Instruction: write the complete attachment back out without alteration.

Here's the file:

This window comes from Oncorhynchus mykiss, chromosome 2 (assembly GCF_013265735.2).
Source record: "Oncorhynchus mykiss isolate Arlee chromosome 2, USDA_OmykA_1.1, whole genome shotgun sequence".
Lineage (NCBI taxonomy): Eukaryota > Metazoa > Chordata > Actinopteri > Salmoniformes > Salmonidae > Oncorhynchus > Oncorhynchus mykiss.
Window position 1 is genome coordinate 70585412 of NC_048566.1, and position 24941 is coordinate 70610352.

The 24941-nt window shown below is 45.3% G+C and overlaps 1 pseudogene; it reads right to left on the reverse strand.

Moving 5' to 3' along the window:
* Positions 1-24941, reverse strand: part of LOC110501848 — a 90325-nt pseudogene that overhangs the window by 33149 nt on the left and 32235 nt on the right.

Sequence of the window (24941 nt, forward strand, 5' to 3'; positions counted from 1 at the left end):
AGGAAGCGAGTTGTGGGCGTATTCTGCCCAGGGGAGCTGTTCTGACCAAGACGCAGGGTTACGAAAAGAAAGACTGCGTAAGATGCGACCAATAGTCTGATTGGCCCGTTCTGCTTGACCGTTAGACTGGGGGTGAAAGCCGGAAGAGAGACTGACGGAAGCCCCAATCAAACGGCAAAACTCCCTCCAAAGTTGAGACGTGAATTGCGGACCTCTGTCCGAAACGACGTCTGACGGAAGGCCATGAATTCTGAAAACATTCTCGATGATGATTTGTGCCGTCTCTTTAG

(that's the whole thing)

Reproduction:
This window comes from Oncorhynchus mykiss, chromosome 2 (assembly GCF_013265735.2).
Source record: "Oncorhynchus mykiss isolate Arlee chromosome 2, USDA_OmykA_1.1, whole genome shotgun sequence".
Lineage (NCBI taxonomy): Eukaryota > Metazoa > Chordata > Actinopteri > Salmoniformes > Salmonidae > Oncorhynchus > Oncorhynchus mykiss.
Window position 1 is genome coordinate 70585412 of NC_048566.1, and position 24941 is coordinate 70610352.

The 24941-nt window shown below is 45.3% G+C and overlaps 1 pseudogene; it reads right to left on the reverse strand.

Moving 5' to 3' along the window:
* Positions 1-24941, reverse strand: part of LOC110501848 — a 90325-nt pseudogene that overhangs the window by 33149 nt on the left and 32235 nt on the right.

Sequence of the window (24941 nt, forward strand, 5' to 3'; positions counted from 1 at the left end):
AGGAAGCGAGTTGTGGGCGTATTCTGCCCAGGGGAGCTGTTCTGACCAAGACGCAGGGTTACGAAAAGAAAGACTGCGTAAGATGCGACCAATAGTCTGATTGGCCCGTTCTGCTTGACCGTTAGACTGGGGGTGAAAGCCGGAAGAGAGACTGACGGAAGCCCCAATCAAACGGCAAAACTCCCTCCAAAGTTGAGACGTGAATTGCGGACCTCTGTCCGAAACGACGTCTGACGGAAGGCCATGAATTCTGAAAACATTCTCGATGATGATTTGTGCCGTCTCTTTAG